Sometimes I find myself trembling a little in the train when reading Kundera. It seems as though his books are one long treatise, each book slowly revealing a portion or hidden secret of a thought. They are somehow connected, like characters in a Cirque du Soleil performance, in mysterious, solemn ways. Then when I look up suddenly, I realize it is my train stop. These times spent in solitary reading, are some of my favourite times in the day. I think I am the sort of person who often craves for quiet time away, yet cannot bear to be away from a social crowd. But how wonderfully Kundera writes about the different faces of his protagonist!


Laughable Loves

Rather depressed and lonely tonight, there haven’t been pictures uploaded lately, as haven’t felt in the mood for that.

 I feel more ancillary as the days go by. Wishing something could happen to whisk the current state away of longing.

When you miss someone but that someone has forgotten about you.

When reading Kundera, I often feel like the other character, the ancillary person, who is evoked to made a point, whom is tested on like a social experiment to effect the point of the certain professor. I’ve practically finished the whole of Laughable Loves, and when I finished the book I stared into the air blankly for a period…and then suddenly broke down into a long cry. I don’t know why it happened, maybe it has been due for some time.

On another note, the cat has grown independent and does not want to be cuddled any more.

I read this passage from Kundera which I loved :

She experienced this same anxiety even in her relations with the young man, whom she had known for a year and with whom she was happy, perhaps because he never separated her body from her soul, and she could live with him wholly. In this unity there was happiness, but it is not far from happiness to suspicion, and the girl was full of suspicions. For instance, it often occurred to her that other women (those who weren’t anxious) were more attractive and more seductive, and he knew this kind of woman well, would someday leave her for a woman like that. (True, the young man declared that he’d had enough of them to last his whole life, but she knew that he was still much younger than he thought). She wanted him to be completely hers and herself to be completely his, but it often seemed to her that the more she tried to give him everything, the more she denied him something: the very thing that a light and superficial love or a flirtation gives a person. It worried her that she was not able to combine seriousness with lightheartedness.

Another one:

Why in fact should one tell the truth? What obliges us to do it? And why do we consider telling the truth to be a virtue? Imagine that you meet a madman, who claims that he is a fish and that we are all fish. Are you going to argue with him? Are you going to undress in front of him and show him that you don’t have fins?

If you told him the whole truth and nothing but the truth, only what you really thought, you would enter into a serious conversation with a madman and you yourself would become mad. And it is the same way with the world that surrounds us. If I obstinately told the truth to its face, it would mean that I was taking it seriously. And to take seriously something so unserious means to lose all one’s own seriousness. I have to lie, if I don’t want to take madmen seriously and become a manman myself.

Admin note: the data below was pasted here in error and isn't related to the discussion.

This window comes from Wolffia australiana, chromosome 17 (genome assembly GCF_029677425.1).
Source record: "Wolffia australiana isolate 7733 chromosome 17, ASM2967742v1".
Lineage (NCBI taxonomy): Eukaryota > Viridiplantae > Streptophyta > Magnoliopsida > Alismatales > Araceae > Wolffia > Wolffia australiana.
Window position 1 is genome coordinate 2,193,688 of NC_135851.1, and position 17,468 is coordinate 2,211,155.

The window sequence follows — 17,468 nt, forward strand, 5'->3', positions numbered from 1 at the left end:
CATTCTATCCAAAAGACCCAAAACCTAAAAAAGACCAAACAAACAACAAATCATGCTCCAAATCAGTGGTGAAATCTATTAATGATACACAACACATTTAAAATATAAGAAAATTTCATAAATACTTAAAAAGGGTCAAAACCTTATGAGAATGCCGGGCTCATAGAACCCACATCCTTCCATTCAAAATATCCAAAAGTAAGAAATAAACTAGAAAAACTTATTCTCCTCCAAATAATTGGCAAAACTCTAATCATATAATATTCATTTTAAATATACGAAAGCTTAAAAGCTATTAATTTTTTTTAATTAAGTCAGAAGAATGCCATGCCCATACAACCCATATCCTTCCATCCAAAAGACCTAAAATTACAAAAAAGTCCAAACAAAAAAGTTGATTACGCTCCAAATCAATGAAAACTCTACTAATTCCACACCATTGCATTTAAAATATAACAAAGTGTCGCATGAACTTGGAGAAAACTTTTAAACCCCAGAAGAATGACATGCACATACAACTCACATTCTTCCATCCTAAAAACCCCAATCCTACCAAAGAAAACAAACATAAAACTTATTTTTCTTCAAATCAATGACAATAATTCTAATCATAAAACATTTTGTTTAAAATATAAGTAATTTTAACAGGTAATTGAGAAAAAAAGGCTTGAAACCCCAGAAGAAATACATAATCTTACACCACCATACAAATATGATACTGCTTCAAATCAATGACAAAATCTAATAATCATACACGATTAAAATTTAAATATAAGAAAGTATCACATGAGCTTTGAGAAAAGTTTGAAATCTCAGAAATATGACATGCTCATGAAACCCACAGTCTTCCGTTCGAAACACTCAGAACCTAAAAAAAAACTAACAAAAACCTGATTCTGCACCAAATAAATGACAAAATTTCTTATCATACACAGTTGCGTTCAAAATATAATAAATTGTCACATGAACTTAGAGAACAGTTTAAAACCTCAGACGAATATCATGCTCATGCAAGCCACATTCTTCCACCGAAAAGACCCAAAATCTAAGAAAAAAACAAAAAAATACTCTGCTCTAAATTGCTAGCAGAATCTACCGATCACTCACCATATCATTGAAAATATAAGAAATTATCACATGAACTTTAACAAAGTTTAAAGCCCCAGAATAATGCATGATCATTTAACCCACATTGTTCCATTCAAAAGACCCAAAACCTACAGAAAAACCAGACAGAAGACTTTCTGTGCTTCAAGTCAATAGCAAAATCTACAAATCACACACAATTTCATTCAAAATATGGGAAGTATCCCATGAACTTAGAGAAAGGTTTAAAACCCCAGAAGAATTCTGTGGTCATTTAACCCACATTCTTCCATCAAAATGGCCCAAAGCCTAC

But in truth I am taking these out of context, it is better you pick up Kundera’s Laughable Loves– a truly remarkable book, although a tad disturbing and the stories encircle your daily consciousness long after you have read it…and submerge into your daily conversations… like a lost pin at the bottom of the ocean which is indecipherable but you know it is lingering there, waiting to prick you and leave you wanting.

The first story Nobody will Laugh was particularly my favourite…has the aura of the song…(was it the Beatles?) I Started a Joke…and started the whole world crying…

I’ve never read The Great Gatsby, though loved the movie. It reminded me in the strangest of ways to Philadelphia (and yes, made me depressed that it was haute couture after all, Katherine Hepburn in haute couture!) and I’m in a sudden mood to read every single novel that F Scott Fitzgerald has ever written.

Nicole was the product of much ingenuity and toil. For her sake trains began their run at Chicago and traversed round the belly of the continent to California; chicle factories fumed and link belts grew link by link in factories; men mixed toothpaste in vats and drew mouthwash out of copper hogsheads; girls canned tomatoes quickly in August or worked rudely at the Five-and-Tens on Christmas Eve; half-breed Indians toiled on Brazilian coffee plantations and dreamers were muscled out of patent rights in new tractors – these were some of the people who gave a tithe to Nicole, and as the whole system swayed and thundered onward it lent a feverish bloom to tuch processes of hers as wholesale buying, like the flush of a fireman’s face holding his post before a spreading blaze.

I want images, I want fancy, I want to escape in a book and not come back for the moment. But every ten pages, I read a line of Schweser – see, my cat is now poised over the page which discusses the relationship of coupon rates to duration- she always sits over the blackest of pages, and becomes a little blacker herself.

I feel a little better writing all these, although my thoughts have scarcely formed words.